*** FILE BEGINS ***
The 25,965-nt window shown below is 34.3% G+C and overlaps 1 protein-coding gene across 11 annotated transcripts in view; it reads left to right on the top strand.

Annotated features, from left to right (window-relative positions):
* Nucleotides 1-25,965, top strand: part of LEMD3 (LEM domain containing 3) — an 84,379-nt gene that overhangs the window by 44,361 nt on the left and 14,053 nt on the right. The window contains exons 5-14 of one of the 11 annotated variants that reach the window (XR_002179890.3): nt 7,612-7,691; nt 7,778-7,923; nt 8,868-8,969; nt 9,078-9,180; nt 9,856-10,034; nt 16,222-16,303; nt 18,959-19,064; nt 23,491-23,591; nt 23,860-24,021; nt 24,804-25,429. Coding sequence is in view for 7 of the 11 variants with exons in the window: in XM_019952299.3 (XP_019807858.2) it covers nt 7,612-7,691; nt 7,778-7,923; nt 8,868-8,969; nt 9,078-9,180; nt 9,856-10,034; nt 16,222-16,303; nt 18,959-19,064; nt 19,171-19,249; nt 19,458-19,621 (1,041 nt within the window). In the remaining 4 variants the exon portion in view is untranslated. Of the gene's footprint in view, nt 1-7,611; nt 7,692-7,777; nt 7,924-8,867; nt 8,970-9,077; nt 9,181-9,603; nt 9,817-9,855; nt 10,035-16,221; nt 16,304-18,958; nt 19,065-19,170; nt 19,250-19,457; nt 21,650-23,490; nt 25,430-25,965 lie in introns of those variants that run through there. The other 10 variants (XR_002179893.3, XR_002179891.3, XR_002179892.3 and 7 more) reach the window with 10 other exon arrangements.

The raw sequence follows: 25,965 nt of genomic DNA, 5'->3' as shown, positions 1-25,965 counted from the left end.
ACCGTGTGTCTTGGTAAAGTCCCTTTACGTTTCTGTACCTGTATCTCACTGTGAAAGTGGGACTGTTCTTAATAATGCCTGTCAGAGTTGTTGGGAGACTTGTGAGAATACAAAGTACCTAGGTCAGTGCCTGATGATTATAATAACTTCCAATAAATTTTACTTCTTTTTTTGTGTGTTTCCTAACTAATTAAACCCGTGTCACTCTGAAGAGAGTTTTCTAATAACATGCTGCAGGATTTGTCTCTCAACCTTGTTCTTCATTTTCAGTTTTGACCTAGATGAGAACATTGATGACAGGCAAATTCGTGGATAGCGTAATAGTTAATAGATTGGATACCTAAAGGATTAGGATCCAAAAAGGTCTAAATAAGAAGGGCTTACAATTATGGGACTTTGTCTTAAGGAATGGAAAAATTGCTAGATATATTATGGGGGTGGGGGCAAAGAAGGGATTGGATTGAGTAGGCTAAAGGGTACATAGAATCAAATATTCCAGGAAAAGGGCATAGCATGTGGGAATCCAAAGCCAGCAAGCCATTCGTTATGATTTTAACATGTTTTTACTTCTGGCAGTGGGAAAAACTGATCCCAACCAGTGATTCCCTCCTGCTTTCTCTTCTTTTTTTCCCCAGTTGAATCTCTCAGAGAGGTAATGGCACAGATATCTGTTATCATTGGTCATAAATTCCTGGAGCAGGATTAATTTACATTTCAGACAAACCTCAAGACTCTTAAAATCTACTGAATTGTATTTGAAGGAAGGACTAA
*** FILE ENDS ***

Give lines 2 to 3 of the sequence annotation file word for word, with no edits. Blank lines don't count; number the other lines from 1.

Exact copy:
Annotated features, from left to right (window-relative positions):
* Nucleotides 1-25,965, top strand: part of LEMD3 (LEM domain containing 3) — an 84,379-nt gene that overhangs the window by 44,361 nt on the left and 14,053 nt on the right. The window contains exons 5-14 of one of the 11 annotated variants that reach the window (XR_002179890.3): nt 7,612-7,691; nt 7,778-7,923; nt 8,868-8,969; nt 9,078-9,180; nt 9,856-10,034; nt 16,222-16,303; nt 18,959-19,064; nt 23,491-23,591; nt 23,860-24,021; nt 24,804-25,429. Coding sequence is in view for 7 of the 11 variants with exons in the window: in XM_019952299.3 (XP_019807858.2) it covers nt 7,612-7,691; nt 7,778-7,923; nt 8,868-8,969; nt 9,078-9,180; nt 9,856-10,034; nt 16,222-16,303; nt 18,959-19,064; nt 19,171-19,249; nt 19,458-19,621 (1,041 nt within the window). In the remaining 4 variants the exon portion in view is untranslated. Of the gene's footprint in view, nt 1-7,611; nt 7,692-7,777; nt 7,924-8,867; nt 8,970-9,077; nt 9,181-9,603; nt 9,817-9,855; nt 10,035-16,221; nt 16,304-18,958; nt 19,065-19,170; nt 19,250-19,457; nt 21,650-23,490; nt 25,430-25,965 lie in introns of those variants that run through there. The other 10 variants (XR_002179893.3, XR_002179891.3, XR_002179892.3 and 7 more) reach the window with 10 other exon arrangements.